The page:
While most people have heard of “mustard plasters”—and some still remember from their childhoods when their mothers stuck those smarting congestion-alleviators on their chests—there is less awareness of mustard “poultices,” used not only by Hippocrates, but well into the 20th Century in the United States.
What is a poultice? Picture mixing some mustard into a hot porridge, wrapping it in a towel and putting it on your chest. That’s the basic concept.
Applying a mustard poultice was less drastic than using a plaster (mustard paste spread inside gauze, towels, or other dressing). A medical doctor, Finley Ellingwood, explained in his 1919 work, “The American Materia Medica, Therapeutics and Pharmacognosy”:
“When mild counter-irritation only is desired, which is to be prolonged for some hours, a poultice is made in the proportion of one part of mustard to four or six of linseed meal or flour. This is not, however, effective in acute pain, but only where there is soreness or prolonged distress. Vinegar and mustard also make a good poultice for prolonged use, as vinegar destroys an excess of activity of the mustard.”
REMINISCING (Column), Metropolitan News-Enterprise, Page 15
Mustard Poultice: a Gushy Version of the Mustard Plaster
By ROGER M. GRACE, Thursday, February 24, 2005,
And as for the origins of mustard for medicinal use…
The ancients held that mustard was good, and good for you, if not a virtual panacea. The Greeks credited Aesculapius, son of Apollo and god of medicine, with creating it. Dioscorides, the first-century a.d. Greek physician whose De re medica was the standard pharmacological text for centuries, prescribed mustard for everything from swollen tonsils to epilepsy, and as a tonic against “feminine lassitude.” The Roman scholar Pliny the Elder ground mustard seed with vinegar and used it as a poultice for snakebite and scorpion stings, while the Greek physician Hippocrates favored mustard poultices for treating bronchitis, pneumonia, rheumatism and neuralgia—ample precedent for today’s folk medicine remedy of a mustard plaster for many of the same ills.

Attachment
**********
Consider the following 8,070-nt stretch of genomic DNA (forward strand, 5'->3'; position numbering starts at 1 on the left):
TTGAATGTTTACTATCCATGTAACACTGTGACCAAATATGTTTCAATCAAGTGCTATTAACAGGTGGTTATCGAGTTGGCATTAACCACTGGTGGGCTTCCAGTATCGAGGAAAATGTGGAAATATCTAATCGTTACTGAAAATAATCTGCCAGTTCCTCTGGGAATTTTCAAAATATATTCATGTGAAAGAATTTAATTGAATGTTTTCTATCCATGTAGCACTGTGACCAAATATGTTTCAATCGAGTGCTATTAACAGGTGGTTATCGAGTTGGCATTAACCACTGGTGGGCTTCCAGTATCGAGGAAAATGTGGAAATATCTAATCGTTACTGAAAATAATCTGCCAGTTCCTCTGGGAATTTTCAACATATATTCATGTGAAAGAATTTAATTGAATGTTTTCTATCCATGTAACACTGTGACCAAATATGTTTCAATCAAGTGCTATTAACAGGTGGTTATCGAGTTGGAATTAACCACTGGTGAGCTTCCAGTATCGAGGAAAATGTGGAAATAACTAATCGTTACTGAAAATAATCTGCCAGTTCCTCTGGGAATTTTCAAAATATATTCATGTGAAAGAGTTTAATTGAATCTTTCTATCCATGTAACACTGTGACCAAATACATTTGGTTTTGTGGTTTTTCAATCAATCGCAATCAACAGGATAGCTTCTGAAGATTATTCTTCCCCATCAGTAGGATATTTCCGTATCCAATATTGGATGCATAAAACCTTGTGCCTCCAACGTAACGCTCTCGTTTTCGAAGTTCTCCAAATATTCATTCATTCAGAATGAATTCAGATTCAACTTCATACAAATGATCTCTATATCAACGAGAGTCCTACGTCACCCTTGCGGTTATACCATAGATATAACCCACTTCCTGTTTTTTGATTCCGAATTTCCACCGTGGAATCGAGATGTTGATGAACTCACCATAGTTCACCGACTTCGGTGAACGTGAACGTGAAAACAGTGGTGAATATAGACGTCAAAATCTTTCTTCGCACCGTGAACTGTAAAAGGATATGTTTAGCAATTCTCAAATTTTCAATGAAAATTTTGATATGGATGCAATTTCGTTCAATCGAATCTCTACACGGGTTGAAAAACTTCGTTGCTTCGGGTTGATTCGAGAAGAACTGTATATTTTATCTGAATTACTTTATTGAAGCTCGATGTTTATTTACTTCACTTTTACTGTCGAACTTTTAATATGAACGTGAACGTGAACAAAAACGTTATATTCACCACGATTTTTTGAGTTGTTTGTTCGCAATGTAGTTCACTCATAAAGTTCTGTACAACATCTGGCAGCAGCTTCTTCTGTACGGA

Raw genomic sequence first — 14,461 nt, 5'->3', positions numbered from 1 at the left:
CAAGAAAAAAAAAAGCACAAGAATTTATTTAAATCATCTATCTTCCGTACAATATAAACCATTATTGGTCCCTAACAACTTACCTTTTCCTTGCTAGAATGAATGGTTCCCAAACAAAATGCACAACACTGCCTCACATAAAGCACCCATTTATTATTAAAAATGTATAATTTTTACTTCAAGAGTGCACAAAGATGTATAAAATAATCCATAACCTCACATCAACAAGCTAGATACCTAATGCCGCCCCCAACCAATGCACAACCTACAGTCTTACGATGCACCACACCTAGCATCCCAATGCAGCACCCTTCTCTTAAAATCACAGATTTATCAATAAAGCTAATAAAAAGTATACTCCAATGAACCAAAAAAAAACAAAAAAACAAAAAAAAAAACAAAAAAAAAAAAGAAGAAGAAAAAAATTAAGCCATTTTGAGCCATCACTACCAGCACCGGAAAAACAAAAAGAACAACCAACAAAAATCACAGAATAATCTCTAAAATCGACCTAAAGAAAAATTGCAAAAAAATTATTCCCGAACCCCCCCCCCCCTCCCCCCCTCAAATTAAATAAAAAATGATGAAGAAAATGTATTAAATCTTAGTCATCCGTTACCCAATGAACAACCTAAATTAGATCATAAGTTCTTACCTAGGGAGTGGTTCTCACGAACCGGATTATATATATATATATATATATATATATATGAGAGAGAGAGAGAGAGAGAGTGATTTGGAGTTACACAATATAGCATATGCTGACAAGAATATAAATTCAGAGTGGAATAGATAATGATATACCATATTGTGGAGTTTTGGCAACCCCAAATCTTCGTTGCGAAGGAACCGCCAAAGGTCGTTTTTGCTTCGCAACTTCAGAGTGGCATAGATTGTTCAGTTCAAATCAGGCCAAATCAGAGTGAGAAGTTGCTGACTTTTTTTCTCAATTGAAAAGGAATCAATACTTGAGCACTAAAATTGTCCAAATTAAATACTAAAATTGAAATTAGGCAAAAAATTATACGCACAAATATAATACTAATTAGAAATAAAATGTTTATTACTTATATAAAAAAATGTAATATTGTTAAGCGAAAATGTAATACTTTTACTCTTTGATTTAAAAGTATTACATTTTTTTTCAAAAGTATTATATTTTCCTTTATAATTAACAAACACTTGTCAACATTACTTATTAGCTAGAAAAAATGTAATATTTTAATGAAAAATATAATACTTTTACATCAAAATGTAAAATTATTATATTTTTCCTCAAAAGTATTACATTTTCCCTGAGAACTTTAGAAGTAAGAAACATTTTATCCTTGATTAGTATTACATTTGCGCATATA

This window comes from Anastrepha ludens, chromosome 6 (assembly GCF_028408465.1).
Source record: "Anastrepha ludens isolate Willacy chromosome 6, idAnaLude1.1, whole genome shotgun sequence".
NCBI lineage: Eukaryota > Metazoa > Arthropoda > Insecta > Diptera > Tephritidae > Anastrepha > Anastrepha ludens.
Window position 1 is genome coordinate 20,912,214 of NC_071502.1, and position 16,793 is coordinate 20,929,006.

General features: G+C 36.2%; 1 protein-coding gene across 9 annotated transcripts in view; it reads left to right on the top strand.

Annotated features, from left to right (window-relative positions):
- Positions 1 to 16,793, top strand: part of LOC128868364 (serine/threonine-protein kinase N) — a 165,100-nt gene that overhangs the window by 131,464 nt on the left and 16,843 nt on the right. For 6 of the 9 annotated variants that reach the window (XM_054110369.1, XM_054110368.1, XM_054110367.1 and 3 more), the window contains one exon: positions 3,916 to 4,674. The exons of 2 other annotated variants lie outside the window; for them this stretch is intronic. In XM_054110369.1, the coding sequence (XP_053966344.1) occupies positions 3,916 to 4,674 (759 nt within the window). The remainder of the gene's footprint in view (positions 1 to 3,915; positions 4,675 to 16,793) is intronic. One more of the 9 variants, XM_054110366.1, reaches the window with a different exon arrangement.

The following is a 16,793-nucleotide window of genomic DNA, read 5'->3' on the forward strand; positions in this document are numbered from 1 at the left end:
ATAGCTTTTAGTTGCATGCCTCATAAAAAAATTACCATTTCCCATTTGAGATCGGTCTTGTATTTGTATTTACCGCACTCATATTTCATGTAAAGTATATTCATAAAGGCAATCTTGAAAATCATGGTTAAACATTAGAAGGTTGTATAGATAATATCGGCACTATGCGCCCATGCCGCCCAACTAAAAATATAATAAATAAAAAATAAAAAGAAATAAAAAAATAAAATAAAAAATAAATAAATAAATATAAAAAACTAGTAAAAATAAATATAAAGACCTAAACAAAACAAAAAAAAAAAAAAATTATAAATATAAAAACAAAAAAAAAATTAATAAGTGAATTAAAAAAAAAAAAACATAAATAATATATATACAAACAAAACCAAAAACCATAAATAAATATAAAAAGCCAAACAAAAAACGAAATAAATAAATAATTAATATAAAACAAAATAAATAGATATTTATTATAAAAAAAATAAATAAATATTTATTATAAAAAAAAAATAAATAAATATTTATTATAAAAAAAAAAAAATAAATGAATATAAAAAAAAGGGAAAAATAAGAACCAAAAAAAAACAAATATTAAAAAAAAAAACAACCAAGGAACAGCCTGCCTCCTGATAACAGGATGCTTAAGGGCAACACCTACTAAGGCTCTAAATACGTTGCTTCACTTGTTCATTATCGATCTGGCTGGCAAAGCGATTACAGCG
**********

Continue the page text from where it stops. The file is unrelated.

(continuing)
—Smithsonian, June 1, 2000
In medieval cooking, mustard was used to make old meat or fish edible by masking rancid flavours. The seeds were either roughly crushed or used whole. At one point in its history it was considered a cheaper way of adding heat to a dish, instead of the more costly black pepper, and it was around before the arrival of chilies in Europe. (p. 8, A Dash of Mustard)
The Romans first introduced mustard to France (or Gaul, as it was then known). The epicenter of the French mustard industry was and is Dijon in Burgundy, which is also a major wine- and vinegar-producing area. It seems that the mustard makers of this region adapted Duke Philip the Bold’s motto (Moult me Tarde) for their own commercial trademark, and it is surmised that this was abbreviated to “moutarde”—the French for “mustard.” The Dijon area saw the beginning of the great family companies Maille and Grey Poupon (this last named for the partnership formed by Maurice Grey and Auguste Poupon in 1866). (p. 9, A Dash of Mustard)
Very little mustard seed, however, is actually grown in France today; most of the world’s supply comes from western Canada.
Here are a couple of interesting anecdotes from the days of mustard’s popularity in medieval France: